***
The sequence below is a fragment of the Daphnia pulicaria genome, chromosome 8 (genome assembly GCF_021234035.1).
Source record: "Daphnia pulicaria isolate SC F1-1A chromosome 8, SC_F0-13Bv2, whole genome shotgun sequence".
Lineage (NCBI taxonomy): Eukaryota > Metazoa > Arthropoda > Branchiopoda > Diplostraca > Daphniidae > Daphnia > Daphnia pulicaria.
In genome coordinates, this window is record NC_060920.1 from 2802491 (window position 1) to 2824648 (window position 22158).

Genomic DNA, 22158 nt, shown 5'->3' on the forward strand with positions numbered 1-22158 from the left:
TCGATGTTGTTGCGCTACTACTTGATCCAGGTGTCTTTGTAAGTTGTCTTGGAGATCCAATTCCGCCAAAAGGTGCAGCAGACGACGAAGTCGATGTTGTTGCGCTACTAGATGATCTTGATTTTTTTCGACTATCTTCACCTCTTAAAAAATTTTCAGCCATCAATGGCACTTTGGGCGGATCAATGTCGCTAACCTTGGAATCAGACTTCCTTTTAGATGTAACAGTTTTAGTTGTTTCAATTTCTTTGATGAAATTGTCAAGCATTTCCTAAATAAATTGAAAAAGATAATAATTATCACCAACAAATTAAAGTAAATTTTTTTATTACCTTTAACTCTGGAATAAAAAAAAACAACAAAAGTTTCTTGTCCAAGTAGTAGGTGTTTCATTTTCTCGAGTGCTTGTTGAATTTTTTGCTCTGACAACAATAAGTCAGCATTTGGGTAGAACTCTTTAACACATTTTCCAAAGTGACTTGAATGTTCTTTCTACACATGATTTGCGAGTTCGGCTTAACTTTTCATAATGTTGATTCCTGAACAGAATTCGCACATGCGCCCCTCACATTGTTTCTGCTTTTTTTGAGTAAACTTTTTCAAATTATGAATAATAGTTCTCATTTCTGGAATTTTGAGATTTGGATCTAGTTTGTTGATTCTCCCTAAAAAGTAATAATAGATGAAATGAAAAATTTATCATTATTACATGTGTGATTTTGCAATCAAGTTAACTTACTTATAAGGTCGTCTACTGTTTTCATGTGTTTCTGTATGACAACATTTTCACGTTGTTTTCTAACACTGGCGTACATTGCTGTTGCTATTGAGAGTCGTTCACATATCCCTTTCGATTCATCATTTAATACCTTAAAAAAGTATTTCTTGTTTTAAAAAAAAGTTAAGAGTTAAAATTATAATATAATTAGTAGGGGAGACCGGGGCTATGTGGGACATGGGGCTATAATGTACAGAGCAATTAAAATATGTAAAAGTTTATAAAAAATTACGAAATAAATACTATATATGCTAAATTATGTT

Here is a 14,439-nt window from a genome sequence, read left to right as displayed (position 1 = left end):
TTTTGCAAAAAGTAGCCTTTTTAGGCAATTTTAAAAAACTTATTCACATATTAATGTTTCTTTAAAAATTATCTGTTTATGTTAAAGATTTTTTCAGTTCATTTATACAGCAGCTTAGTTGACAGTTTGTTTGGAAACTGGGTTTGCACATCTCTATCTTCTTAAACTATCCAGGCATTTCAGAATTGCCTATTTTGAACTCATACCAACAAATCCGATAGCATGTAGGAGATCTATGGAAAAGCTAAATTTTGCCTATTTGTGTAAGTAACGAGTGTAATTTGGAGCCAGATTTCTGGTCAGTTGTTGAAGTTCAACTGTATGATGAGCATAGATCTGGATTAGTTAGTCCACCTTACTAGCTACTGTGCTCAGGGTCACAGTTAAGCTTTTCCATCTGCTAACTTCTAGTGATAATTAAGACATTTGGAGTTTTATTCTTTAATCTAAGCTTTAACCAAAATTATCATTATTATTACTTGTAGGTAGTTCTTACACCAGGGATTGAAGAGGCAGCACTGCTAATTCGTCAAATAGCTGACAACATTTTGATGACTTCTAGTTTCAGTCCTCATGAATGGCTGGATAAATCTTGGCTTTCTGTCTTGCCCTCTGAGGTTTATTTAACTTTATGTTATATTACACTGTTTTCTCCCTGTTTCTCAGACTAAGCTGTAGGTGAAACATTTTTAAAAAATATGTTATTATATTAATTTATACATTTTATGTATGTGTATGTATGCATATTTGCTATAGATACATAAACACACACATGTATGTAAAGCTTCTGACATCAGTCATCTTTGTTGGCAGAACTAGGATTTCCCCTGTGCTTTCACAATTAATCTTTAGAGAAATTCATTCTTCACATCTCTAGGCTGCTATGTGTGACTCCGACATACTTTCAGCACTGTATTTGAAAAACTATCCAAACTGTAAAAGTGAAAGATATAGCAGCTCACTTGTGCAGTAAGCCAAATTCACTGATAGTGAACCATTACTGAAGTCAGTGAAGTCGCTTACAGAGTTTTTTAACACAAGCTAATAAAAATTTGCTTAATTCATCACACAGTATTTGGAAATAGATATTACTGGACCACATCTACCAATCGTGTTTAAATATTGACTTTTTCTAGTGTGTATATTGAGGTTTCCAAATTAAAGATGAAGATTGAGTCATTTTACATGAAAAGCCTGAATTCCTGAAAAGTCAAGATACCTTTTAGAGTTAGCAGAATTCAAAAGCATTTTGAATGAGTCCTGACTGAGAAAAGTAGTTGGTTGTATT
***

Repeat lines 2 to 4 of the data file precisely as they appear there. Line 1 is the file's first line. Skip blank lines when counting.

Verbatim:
Source record: "Daphnia pulicaria isolate SC F1-1A chromosome 8, SC_F0-13Bv2, whole genome shotgun sequence".
Lineage (NCBI taxonomy): Eukaryota > Metazoa > Arthropoda > Branchiopoda > Diplostraca > Daphniidae > Daphnia > Daphnia pulicaria.
In genome coordinates, this window is record NC_060920.1 from 2802491 (window position 1) to 2824648 (window position 22158).